Other health issues like arthritis can make it painful to quickly turn the wheel to avoid another car or obstacle in the road. Families can consider how existing health concerns impact a senior’s driving and compensate for them as much as possible. For example, devices like a steering wheel spinner knob or a steering wheel cover with more grip make driving more comfortable. Depending on their limitations, you may even determine another type of vehicle would better suit them. 

It’s also crucial to know a medication’s side effects and which ones don’t allow for driving. Many drugs cause drowsiness or affect reflexes and coordination. These include pain relievers, antidepressants, antihistamines, and muscle relaxants. Seniors shouldn’t operate vehicles while these drugs are in their system. 

4. Drive under optimal conditions

Risks for accidents significantly decrease when older adults avoid driving in unfavorable weather conditions like rain or snow or stick to routes they know. It’s also safer if they drive in the daytime or take an alternate type of transportation if they don’t feel well, are tired, or are emotional. Being angry or sad can lead to distracted driving, which we’ve mentioned is especially dangerous for seniors. 

5. Take a driving refresher course for seniors

Doing a driver improvement course has the double benefit of updating a senior’s driving skills, as well as fetching a discount on most car insurance policies. They can take classes online or in a classroom, and will learn more than just modern road rules. Other topics covered include defensive driving techniques, how to drive in today’s difficult driving conditions, and tools to manage common ailments like hearing and vision changes.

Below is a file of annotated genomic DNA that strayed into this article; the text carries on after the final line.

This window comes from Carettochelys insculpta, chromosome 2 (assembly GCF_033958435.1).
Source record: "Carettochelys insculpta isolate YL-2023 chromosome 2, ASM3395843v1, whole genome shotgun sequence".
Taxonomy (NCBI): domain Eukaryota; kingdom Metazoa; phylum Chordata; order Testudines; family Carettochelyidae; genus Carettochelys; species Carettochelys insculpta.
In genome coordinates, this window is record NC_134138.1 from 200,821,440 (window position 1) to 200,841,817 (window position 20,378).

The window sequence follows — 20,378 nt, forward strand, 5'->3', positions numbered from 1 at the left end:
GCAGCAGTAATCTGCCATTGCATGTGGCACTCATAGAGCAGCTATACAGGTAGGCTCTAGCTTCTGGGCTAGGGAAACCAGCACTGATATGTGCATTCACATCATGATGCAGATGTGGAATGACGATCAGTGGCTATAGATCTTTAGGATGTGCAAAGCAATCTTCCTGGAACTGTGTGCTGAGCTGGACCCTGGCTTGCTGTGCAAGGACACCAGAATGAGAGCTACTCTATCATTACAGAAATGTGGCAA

How can you report unsafe senior driving? 

If you see dangerous senior driving on the road, it’s essential to say something. It’s the only way to keep senior drivers and those around them safe. AAA’s website lists how you can report a driver in your state. Once on the site, find your state and click on the “reporting a potential unsafe driver” tab for more information. 

Having seniors hang up their keys doesn’t have to mean hanging up their freedom

It can be emotionally and mentally difficult for seniors to hand over their driver’s license because they fear losing their mobility, independence, and freedom. Fortunately, technology has transformed the senior transportation landscape, and there are more options available for their age group than ever. 

Aging adults might even be surprised to find they like the alternatives better than senior driving. They can finally read or catch up with friends while they travel. Or, they can meet and chat with new people during their transit. They also don’t have to worry about costly repairs, accidents, or car breakdowns. In fact, instead of limiting their freedom, they might realize that hanging up their keys is the most freeing thing they ever did.